The month of April has been illuminating in so many ways. We celebrated our one year anniversary as a yoga community. We began our first teacher training and we are thrilled to welcome our grads to the teaching mat this May! This group of women has brought their truth, their voices, and their open minds to discover their own path. I can not wait for you to practice with them and experience their wonderfulness.
For me personally, April brought a radical shift in my life. I found myself confronted with the loss of my father. As many of you knew, my father passed away of cirrhosis of the liver. I had an on/off relationship with him for almost 30 years. He was a complicated man who I have struggled to know throughout my life. I loved him. I was estranged from him because we constantly went at it. And it seemed like the only way to stop us from going at it was to simply not talk. This was the way that I created a boundary in my life. It seemed to work. Life went on. Except the truth was, the anger between us was still there. No one had reached out to the other. There were no apologies. I would recognize this flash of anger or even deep sadness on Father’s Day, on his birthday, on my birthday, on anyone’s birthday… on the holidays, when I saw an airplane in the sky (he was a pilot) , when I saw an airplane crash (what did he think?) when I held myself on my forearms the first time after becoming a yoga teacher (he would do Pincha Mayurasana /Forearm stand in the den while we watched TV as kids. I had no idea that was yoga.) The anger still was there. I felt it when someone else had to meet their Dad for lunch. I would shrug that feeling away because there was nothing I could do about it anyway. But yes, in fact, there was. As I found out a week ago, love and spirit are forever and anger is not. When I got the phone call about my dad, I wrestled with myself. A true wrestling match in my head. I had this resistance to letting go of my anger. I was so used to it. I had filed this piece of me away. I had never been able to deal with it. I ended up going to the hospice. My senses were heightened and I was deeply nervous as I entered his deathbed space. He was alone. His eyes were closed. HIs face was jaundiced. He was propped up on a pillow, his mouth slightly apart. I felt so overwhelmed with emotion. A hot sensation over my body, my cheeks. I felt the tears rolling down my face as years of anger starting washing away. Fresh breath was coming into my lungs and I gave in to the whole aspect of forgiveness. I felt of surge of awareness I hadn’t felt very much in my life. A levity. A peacefulness. Anger was replaced with a quiet sadness and love. That sensation I was feeling was light and illumination. The lesson was learned and I was ready to move on and repair the places in my life that needed some repairing.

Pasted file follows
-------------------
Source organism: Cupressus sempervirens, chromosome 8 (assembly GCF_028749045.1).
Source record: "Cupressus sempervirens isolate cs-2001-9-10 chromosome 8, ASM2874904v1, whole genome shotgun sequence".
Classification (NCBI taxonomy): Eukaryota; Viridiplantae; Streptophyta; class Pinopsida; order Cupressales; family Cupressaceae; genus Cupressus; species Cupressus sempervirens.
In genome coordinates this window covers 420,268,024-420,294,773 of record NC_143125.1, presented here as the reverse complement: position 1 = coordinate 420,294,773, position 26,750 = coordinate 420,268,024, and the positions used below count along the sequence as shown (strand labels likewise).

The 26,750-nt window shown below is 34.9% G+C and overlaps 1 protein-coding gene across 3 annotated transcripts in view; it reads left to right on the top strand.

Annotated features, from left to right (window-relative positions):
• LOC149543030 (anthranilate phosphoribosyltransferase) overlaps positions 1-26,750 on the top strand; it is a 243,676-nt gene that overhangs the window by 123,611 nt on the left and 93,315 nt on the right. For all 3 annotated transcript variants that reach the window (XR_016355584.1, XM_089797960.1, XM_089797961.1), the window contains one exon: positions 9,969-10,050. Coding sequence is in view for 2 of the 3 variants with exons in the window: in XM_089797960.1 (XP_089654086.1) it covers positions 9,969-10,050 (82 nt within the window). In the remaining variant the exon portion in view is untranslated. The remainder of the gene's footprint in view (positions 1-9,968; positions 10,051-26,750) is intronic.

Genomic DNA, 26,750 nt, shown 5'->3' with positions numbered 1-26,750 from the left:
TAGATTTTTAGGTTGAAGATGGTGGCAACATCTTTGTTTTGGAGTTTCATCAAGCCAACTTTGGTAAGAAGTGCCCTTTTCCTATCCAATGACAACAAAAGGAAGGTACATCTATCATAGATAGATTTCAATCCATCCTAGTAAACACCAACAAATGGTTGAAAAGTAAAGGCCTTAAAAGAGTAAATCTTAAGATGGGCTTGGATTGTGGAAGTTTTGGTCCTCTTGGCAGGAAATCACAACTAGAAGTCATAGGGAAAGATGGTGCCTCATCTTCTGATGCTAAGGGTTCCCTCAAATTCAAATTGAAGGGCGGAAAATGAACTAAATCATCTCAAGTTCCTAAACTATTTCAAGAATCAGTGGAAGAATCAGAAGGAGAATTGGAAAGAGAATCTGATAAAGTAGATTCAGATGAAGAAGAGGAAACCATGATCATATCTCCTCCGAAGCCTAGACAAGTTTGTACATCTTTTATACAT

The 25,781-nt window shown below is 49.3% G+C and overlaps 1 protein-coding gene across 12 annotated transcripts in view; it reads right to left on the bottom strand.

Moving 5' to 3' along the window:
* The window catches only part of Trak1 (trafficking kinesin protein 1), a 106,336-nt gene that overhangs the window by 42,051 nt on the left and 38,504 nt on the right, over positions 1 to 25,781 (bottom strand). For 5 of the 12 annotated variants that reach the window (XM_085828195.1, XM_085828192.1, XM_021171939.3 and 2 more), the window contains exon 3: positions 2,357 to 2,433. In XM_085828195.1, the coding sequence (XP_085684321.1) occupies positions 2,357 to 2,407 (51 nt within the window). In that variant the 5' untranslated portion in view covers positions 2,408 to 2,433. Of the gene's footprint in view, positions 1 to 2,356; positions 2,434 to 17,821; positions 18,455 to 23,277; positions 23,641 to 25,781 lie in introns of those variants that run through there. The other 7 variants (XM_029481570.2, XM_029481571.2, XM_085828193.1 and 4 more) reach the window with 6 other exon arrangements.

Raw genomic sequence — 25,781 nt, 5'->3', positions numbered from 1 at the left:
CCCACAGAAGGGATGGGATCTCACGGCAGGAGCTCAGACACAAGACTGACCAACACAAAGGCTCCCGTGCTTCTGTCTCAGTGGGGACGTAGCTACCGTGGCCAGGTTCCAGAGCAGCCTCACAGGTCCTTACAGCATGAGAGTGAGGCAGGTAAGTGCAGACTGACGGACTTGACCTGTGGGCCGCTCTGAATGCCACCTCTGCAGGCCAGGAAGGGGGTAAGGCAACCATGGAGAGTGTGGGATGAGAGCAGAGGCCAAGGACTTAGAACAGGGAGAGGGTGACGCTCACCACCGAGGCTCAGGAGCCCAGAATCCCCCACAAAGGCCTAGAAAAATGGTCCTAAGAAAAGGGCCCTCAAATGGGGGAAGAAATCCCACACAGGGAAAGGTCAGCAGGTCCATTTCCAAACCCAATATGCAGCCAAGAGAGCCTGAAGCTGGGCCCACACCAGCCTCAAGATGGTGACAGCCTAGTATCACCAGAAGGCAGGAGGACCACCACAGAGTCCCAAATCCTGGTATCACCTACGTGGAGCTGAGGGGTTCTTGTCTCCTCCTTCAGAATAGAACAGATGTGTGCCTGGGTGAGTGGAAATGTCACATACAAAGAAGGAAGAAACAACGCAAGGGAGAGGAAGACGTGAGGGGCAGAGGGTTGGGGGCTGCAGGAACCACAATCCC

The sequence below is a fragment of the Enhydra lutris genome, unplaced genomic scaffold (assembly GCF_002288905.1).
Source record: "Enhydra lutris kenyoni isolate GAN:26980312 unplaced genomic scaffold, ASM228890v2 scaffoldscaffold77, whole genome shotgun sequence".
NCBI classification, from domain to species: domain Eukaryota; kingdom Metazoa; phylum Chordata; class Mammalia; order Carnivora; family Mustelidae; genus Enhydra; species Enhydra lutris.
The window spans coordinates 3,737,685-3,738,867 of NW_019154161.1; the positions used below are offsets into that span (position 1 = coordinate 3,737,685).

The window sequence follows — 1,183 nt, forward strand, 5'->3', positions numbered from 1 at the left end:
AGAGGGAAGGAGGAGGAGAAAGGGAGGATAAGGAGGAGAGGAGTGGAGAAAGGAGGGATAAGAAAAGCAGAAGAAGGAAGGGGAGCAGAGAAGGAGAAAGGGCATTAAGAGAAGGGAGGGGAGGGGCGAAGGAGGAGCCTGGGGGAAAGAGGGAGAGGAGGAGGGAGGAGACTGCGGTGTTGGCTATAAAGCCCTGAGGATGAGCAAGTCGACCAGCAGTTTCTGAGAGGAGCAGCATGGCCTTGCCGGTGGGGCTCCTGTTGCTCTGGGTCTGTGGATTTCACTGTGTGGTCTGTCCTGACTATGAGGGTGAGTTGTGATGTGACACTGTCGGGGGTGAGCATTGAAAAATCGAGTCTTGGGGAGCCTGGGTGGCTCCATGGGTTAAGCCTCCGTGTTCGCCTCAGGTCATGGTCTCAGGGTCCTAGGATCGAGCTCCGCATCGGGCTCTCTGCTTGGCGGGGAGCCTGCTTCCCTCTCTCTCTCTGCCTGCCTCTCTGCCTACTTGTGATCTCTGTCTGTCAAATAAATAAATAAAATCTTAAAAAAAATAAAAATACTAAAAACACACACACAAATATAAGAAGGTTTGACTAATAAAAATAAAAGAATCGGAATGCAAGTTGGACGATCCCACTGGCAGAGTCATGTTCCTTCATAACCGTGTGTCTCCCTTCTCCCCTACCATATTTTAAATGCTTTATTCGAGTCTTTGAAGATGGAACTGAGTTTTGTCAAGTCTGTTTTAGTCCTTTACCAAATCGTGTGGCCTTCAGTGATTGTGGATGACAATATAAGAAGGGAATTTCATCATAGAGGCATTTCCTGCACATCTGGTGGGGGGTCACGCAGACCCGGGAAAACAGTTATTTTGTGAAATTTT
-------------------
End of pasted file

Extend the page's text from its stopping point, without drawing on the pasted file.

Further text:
I truly believe that my yoga practice is what has brought about the ability to grow with grace and forgive. I had a tough couple weeks. I felt so much support and even though I was tired and scared and stressed, I showed up to class, to practice, to teach, and it helped move the energy through me, helped me to find peace. Our teachers offered to teach for me, and yet I knew that to teach class and feel some normalcy would keep me grounded. I knew that because that is what yoga does.
I wrestled with some demons this month, and I feel myself now as fresh and airy as this Pittsburgh spring has been.
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